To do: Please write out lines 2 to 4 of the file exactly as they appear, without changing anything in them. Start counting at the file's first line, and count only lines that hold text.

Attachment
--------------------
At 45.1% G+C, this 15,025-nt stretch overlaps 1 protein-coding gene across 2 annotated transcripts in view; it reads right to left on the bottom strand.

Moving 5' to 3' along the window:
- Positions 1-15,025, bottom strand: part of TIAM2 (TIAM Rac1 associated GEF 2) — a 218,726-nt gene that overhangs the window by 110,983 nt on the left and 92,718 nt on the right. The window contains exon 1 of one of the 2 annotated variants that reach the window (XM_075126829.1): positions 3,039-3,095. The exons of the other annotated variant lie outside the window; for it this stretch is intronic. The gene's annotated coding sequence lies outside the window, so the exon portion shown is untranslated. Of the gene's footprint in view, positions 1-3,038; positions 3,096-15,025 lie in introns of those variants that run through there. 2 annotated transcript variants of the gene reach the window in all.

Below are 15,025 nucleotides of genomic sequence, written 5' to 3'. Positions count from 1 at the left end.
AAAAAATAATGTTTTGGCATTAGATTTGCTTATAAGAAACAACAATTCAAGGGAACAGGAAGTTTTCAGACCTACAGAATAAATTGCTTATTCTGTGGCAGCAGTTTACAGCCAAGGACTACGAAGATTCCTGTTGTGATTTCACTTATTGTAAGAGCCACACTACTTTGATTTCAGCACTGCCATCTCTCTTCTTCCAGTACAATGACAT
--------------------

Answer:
Moving 5' to 3' along the window:
- Positions 1-15,025, bottom strand: part of TIAM2 (TIAM Rac1 associated GEF 2) — a 218,726-nt gene that overhangs the window by 110,983 nt on the left and 92,718 nt on the right. The window contains exon 1 of one of the 2 annotated variants that reach the window (XM_075126829.1): positions 3,039-3,095. The exons of the other annotated variant lie outside the window; for it this stretch is intronic. The gene's annotated coding sequence lies outside the window, so the exon portion shown is untranslated. Of the gene's footprint in view, positions 1-3,038; positions 3,096-15,025 lie in introns of those variants that run through there. 2 annotated transcript variants of the gene reach the window in all.

Below are 15,025 nucleotides of genomic sequence, written 5' to 3'. Positions count from 1 at the left end.